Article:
It actually took me five years to finish Something Wicked This Way Comes, not because I was bored to death with it but because I kept hopping from one book to the next.  This is Ray Bradbury, for Chrissake, how could have I put him down?  For the longest time I had thought I only managed halfway into the book, and I’ve forgotten most of what happened so I had to reread it all the way from the start.  As I turned the page and the chapters, I realized I’ve actually reached about  9/10th of the book.  I might have forgotten most of it, but it’s sure worth rereading everything again.

Back to the review.  On the surface, Something Wicked... is a horror story about a mysterious carnival who arrives too early in October.  The two main characters are Will Halloway and Jim Nightshade (what names!), teenage boys as different from each other as night and day.  Will and Jim witness the strange happenings of the carnival, and the harm it brings to people.  But as always there’s no convincing the adults, except for Will’s father—the wise, quiet man who regrets he didn’t live a full life, envying his son and his friend, and whose only chance at changing his fate is by helping the boys fight the visiting dark forces.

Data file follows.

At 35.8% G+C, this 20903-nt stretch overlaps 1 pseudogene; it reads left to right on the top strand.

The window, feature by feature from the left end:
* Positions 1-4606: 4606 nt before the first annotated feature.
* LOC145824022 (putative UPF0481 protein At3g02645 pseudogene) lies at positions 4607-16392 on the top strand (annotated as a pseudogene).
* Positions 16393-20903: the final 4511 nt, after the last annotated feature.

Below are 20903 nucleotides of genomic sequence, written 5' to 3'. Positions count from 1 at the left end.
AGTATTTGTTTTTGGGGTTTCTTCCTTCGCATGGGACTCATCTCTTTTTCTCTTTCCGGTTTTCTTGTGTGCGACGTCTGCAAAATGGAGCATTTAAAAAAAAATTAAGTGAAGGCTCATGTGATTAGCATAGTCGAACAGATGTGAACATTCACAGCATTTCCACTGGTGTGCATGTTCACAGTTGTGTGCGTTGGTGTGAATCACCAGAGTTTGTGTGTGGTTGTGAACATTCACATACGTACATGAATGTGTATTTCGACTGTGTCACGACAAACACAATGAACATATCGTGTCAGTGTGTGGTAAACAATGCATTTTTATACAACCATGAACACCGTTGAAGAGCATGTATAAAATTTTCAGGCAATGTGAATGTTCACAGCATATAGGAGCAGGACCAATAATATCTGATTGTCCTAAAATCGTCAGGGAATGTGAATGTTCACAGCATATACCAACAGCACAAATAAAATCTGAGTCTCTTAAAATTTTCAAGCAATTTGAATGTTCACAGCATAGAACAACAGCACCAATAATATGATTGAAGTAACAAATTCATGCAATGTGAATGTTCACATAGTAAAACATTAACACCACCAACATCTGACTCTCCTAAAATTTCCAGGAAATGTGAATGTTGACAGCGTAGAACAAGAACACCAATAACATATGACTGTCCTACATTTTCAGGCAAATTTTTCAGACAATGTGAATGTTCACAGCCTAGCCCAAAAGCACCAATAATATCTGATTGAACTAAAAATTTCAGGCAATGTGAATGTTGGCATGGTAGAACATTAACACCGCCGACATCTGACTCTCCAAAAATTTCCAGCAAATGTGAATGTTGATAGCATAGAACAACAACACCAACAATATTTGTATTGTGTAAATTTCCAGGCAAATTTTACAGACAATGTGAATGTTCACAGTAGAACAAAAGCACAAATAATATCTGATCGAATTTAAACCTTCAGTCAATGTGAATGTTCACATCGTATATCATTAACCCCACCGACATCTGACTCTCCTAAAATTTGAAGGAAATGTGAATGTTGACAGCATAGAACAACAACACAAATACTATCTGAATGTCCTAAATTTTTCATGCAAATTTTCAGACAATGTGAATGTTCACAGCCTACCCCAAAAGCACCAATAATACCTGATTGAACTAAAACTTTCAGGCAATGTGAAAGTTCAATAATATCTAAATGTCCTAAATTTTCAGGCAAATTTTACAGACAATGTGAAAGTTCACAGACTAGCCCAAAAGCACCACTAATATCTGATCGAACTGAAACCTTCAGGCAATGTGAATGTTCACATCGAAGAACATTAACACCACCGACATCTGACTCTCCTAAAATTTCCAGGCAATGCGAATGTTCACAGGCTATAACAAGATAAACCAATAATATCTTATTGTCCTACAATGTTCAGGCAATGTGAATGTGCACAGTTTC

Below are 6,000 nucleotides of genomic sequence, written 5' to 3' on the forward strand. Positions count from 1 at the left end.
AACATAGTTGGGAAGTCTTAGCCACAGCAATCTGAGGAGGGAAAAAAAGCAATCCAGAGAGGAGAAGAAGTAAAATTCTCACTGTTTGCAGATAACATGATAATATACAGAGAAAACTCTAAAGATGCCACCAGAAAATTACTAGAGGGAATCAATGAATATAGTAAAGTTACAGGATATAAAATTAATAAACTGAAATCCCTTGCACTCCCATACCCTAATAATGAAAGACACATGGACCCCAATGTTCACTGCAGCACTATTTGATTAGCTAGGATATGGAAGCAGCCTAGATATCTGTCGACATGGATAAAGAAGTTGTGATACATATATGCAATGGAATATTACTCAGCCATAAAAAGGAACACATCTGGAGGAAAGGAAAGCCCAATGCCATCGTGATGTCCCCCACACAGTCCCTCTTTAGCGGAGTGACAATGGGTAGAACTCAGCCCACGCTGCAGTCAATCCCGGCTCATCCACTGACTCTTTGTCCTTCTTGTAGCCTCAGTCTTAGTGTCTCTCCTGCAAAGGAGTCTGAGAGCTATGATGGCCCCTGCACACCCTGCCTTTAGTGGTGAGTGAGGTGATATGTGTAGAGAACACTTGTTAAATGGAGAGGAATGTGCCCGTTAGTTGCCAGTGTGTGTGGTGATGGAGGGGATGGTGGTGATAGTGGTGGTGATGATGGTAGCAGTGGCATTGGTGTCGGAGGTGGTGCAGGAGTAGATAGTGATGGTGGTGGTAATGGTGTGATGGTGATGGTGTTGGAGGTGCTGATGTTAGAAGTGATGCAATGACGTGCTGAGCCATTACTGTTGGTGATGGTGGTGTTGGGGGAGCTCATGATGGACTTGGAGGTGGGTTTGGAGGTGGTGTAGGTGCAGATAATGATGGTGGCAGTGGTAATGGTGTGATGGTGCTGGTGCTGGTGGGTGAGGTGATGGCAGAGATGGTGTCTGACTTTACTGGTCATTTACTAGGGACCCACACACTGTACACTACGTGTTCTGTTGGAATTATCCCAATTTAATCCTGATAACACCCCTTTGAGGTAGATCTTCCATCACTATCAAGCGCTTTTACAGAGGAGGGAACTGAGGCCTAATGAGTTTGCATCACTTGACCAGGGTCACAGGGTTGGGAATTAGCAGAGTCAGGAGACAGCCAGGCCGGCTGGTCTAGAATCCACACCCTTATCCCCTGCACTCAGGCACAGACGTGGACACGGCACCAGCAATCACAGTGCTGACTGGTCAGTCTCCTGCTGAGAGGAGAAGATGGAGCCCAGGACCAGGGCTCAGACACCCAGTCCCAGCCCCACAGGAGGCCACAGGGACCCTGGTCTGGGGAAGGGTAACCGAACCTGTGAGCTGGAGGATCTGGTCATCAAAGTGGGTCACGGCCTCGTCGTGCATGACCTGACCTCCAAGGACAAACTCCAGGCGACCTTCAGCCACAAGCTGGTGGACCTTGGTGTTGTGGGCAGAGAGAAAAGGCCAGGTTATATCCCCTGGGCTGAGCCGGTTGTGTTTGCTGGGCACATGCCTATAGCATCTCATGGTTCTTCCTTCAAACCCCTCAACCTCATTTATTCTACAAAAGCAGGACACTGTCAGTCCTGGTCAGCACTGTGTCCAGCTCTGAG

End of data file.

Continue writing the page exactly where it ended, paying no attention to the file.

Bradbury always does a great job fleshing out fear from the most innocent and unlikely objects and scenario.  The carnival of Mr. Cooger and Mr. Dark becomes a dual-faced venue: simultaneously filled with fun and fright, a place full of friends and enemies, an escape from monotony and a prison sentence.  There’s the carousel that adds or erases years with every spin, which Jim longs to ride to become an adult.  And the house of mirrors with its thousands of ever-shifting reflections, forcing its visitor to face terrible truths about themselves.

But Bradbury doesn’t just say these things are scary; he goes lyrical about them, mustering images and sensations that hit hard all the time.  It’s like poetry laced with impending doom.  I especially love how he uses seemingly simple monosyllabic words to great effect.  Great, bright, cool, dark, swift.  These often overlooked words actually pack a punch, their sinister charm lies in their simplicity.